How To Create Daily Reading Habit For Yourself, With Children
PROVO, Utah — Healthy habits go beyond just diet and physical exercise — stimulating our brains is just as important. One young mother has found a way to keep her family’s minds active together.
Janssen Bradshaw reads thousands of pictures books to her kids each year. It’s part of their everyday routine. However, she’s also set an example of reading herself.
“I usually have like five or six books going at any time,” she said.
It allows her to unplug, learn something new, and generate good conversation with friends and family.
“It just gives you such a great opportunity, if you’re reading nonfiction, to learn about something new, or fiction, kind of escape to a different world,” Bradshaw said. “I just think it’s such fantastic entertainment, [and] educational value. I love books.”
When she is reading a good book, Bradshaw always has something to talk about with someone else. “I think books in general… also really lend themselves to great discussions and connecting with other people,” she said.
Bradshaw blogs about how to make time when you’re a mom to read on your own and how to build a family culture of reading in your home at Everyday-Reading.com.
She said makes reading a priority by finding ways to multi-task.
“I’m a huge audiobook fan,” Bradshaw said. “I listen to something every day on the way to and from the gym, while I’m folding laundry or doing dishes, and if you can listen on double speed, then you can really crank through quite a lot of books.”
Bradshaw and her kids also listen to audiobooks while they are in the school pick up line. She said the secret to developing a habit of reading is finding something you actually enjoy.
“If you’re really into it, you put your kids to bed a little early, stay up a little later, you finish your dishes a little faster, you put down your phone quicker,” she described.
Bradshaw said it’s also important to choose a time to read without distractions. “Whether that’s getting up early, or getting carpool pickup line five minutes early,” she explained.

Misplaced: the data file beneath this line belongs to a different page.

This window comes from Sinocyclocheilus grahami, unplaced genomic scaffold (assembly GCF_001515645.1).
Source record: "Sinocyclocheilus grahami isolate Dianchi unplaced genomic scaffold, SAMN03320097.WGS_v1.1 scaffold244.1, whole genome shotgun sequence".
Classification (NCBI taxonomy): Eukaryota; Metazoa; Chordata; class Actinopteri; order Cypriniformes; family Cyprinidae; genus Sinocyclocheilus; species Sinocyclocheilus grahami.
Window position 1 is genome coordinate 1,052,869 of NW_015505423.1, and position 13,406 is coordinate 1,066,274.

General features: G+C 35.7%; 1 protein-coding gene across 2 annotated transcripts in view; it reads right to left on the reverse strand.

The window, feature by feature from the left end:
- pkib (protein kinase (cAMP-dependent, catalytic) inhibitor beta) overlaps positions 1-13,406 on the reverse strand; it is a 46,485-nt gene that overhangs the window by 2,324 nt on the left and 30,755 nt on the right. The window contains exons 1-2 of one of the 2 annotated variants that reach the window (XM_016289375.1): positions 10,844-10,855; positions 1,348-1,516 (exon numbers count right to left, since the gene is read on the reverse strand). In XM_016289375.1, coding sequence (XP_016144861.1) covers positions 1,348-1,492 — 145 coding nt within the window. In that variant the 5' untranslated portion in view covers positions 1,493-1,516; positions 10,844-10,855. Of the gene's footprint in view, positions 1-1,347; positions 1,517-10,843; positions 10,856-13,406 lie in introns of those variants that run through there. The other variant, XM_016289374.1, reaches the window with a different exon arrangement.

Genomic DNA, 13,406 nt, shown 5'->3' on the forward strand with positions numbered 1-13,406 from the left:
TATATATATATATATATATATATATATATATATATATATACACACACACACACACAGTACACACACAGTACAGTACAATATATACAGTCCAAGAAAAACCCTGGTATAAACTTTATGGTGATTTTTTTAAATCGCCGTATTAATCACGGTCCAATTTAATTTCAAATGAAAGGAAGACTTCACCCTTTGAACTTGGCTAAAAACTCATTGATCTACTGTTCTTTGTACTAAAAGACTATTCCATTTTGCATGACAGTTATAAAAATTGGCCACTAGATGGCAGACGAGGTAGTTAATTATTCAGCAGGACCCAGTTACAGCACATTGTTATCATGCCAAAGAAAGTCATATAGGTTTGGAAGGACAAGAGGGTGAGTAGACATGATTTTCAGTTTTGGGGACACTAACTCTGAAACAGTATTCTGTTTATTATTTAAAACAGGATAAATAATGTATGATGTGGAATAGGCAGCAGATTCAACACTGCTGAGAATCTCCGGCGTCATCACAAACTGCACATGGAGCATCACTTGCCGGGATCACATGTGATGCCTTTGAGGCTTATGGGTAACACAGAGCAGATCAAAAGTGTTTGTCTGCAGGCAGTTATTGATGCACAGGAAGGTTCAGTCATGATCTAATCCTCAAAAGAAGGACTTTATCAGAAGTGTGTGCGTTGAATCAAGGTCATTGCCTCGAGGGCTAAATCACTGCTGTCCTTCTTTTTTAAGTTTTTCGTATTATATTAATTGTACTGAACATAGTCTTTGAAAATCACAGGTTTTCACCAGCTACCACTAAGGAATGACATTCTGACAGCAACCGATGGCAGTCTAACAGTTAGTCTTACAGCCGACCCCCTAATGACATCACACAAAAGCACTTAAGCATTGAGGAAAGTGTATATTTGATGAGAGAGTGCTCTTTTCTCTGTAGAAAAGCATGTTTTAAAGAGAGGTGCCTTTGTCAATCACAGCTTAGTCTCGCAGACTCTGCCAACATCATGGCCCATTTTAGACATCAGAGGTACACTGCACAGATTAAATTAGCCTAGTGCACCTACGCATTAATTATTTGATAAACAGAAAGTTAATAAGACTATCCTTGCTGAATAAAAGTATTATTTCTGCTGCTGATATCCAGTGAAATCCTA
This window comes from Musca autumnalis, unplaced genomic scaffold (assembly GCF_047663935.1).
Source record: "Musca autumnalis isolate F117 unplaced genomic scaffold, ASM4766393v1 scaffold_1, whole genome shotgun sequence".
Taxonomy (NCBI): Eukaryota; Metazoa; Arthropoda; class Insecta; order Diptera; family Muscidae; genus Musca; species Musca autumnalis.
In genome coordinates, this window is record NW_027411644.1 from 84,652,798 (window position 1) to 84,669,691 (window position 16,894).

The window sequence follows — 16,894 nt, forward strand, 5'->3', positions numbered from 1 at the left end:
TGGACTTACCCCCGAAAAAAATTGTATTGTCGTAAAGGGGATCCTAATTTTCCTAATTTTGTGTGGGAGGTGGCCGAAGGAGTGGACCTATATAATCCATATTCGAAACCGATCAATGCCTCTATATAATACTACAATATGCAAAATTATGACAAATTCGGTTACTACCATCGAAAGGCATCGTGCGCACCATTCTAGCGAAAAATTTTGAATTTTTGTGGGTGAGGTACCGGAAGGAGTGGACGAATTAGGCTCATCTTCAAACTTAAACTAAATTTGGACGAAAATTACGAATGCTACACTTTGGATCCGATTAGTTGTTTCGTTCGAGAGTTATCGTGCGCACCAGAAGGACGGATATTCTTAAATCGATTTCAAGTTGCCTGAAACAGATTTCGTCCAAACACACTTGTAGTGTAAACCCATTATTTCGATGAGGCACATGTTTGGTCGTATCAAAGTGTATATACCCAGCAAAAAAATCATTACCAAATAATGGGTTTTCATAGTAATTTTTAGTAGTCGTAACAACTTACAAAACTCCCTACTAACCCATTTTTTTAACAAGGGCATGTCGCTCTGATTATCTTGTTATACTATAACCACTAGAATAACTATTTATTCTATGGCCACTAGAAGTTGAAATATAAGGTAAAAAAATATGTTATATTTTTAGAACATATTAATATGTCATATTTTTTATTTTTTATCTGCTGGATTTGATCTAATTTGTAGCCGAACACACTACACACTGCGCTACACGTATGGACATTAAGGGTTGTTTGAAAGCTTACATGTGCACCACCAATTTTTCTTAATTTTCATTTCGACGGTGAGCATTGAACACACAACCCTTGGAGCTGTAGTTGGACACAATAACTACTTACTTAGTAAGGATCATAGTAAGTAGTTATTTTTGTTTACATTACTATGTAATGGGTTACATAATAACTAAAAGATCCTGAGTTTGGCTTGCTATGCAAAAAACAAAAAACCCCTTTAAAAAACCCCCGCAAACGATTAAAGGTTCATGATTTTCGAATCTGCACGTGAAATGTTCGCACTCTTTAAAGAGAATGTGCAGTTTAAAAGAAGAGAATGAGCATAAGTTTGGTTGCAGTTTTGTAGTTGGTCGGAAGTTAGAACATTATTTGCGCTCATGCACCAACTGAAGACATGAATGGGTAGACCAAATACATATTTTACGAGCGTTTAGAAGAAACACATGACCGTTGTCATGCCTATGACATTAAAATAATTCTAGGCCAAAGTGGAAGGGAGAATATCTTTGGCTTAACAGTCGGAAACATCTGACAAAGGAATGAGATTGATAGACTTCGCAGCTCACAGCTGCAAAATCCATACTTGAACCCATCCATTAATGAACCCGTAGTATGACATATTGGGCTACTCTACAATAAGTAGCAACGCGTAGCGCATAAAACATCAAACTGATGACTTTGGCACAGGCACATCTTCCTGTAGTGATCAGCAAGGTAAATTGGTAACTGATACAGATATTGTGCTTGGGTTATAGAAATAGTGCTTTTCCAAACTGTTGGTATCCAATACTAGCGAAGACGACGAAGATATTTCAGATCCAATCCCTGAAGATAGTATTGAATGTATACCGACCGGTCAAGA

Bradshaw encourages people to put their phone in another room and to start reading for at least ten minutes before putting the book down.
If you start a book and find you are not interested, Bradshaw said it’s simple: “Just give it up and pick something new … because you don’t watch a TV show that you’re not really interested in.”
Intermountain Healthcare’s Dr. Neal Davis said reading is critical to early brain development. “The more positive, and the more just by quantity, language-based interactions that a child has, that really builds health into a child’s brain,” he explained.
Davis said reading is about more than just words though, it fosters an important bonding opportunity.
“Nurturing interactions matter,” Davis said. “Having a language based reading experience with the parent is really powerful, very calming, and very fun. Kids tend to love that type of interaction.”
He said those interactions will have a lasting impact on children. “It’s actually powerful memories that you have as a parent, right?”
Bradshaw experiences this first hand.
“My two-year-old daughter says, ‘Arm around me, arm around me’ when I read to her which is really cute,” she said.
Bradshaw finds new books through online books blogs and on Instagram using #bookstagram. She also recommends a book subscription called Book of the Month Club, which sends you five books in the mail each week.
She said monthly book subscriptions through Amazon’s Audible or Scribd are worth the cost, but also takes weekly trips to the library to check out free books with her girls and stores a basket in her house full of checked out library books.
Bradshaw has a master’s degree in Library Information Studies, worked as a children’s librarian in Plymouth, Massachusetts, and now reviews books for kids and adults regularly on Everyday-Reading.com.